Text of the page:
Transit-friendly planning is a proactive, transit-focused approach developed by NJ Transit that is applicable to any community. Transit-friendly planning and transit-oriented development (TOD) are important components of smart growth because they allow people to live, work and play without having to rely on a car. Read More.
While New Jersey is one of the most diverse states in the nation at the macro level, at the local level it is also one of the most segregated. The state has grown more demographically diverse over the last two decades, but most of its individual towns and neighborhoods are either predominantly white or predominantly non-white, with few places occupying the “diverse” range in between. Read More.
As the world slowly but surely emerges from the challenges of the COVID-19 pandemic, all of us are evaluating the new parameters of our state and national economies that have experienced stimulus spending, historic inflation, supply chain disruptions, and high interest rates all in quick succession. Read More.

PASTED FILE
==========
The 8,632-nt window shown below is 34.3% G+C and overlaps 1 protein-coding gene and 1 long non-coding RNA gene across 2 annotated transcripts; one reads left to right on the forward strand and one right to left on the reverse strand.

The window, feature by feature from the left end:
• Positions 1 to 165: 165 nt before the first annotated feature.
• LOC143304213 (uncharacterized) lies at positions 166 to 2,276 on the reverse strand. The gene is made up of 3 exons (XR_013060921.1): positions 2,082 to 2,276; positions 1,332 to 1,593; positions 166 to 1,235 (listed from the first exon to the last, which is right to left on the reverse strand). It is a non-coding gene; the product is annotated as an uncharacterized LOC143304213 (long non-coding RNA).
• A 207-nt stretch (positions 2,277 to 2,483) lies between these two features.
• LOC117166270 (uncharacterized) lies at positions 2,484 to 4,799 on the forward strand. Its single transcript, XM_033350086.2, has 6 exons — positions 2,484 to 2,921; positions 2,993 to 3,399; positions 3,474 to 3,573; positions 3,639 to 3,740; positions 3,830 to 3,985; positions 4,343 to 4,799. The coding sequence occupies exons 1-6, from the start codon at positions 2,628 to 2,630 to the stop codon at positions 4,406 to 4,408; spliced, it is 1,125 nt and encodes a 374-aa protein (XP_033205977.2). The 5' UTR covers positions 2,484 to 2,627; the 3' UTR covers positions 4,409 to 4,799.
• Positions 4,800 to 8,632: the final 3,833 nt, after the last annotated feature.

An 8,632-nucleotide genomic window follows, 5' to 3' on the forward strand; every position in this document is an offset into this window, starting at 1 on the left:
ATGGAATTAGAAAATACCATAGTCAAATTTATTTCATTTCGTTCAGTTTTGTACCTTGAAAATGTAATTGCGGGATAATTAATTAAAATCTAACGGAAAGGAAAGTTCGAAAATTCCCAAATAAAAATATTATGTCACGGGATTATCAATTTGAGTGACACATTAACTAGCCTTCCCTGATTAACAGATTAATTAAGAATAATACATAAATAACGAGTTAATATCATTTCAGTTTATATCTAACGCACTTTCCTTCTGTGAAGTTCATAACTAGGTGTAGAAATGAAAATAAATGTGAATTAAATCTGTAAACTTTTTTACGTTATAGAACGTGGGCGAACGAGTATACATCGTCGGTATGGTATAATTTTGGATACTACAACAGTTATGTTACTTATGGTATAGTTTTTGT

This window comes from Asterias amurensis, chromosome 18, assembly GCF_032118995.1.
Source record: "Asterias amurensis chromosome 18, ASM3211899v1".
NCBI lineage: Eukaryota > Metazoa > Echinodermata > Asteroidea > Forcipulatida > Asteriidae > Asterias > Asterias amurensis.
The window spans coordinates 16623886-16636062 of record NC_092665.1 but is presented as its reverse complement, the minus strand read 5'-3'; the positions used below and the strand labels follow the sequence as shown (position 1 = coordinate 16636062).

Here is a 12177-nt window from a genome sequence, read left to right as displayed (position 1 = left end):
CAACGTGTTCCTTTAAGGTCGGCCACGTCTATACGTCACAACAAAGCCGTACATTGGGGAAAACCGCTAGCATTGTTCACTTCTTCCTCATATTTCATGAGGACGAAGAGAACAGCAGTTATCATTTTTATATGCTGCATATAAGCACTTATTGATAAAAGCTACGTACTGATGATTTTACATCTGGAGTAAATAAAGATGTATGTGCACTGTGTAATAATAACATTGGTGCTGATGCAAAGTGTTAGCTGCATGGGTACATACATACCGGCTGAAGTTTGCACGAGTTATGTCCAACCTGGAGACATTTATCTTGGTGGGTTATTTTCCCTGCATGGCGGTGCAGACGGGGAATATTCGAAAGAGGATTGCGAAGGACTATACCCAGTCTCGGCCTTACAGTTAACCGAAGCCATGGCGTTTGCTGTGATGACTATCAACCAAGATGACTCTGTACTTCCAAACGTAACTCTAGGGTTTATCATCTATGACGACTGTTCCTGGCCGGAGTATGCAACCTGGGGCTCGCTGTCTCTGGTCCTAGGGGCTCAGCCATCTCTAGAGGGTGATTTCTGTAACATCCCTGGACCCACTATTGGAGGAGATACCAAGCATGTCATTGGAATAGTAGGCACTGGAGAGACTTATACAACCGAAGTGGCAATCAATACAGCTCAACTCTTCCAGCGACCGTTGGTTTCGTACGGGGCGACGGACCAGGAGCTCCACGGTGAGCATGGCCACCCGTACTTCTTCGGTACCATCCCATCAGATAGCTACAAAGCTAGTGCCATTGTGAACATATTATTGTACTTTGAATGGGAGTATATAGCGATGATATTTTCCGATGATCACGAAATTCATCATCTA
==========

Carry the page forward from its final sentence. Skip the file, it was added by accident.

Founded in 1987, New Jersey Future is a nonprofit, nonpartisan organization that promotes sensible and equitable growth, redevelopment, and infrastructure investments to foster healthy, strong, resilient communities; protect natural lands and waterways; increase transportation choices beyond cars; provide access to safe, affordable, and aging-friendly neighborhoods; and fuel a strong economy for everyone. New Jersey Future does this through original research, innovative policy development, coalition-building, advocacy, and hands-on strategic assistance. Embracing differences and advancing fairness is central to New Jersey Future’s mission and operations. New Jersey Future is firmly committed to pursuing greater justice, equity, diversity, and inclusion through its programs, internal operations, and external communications.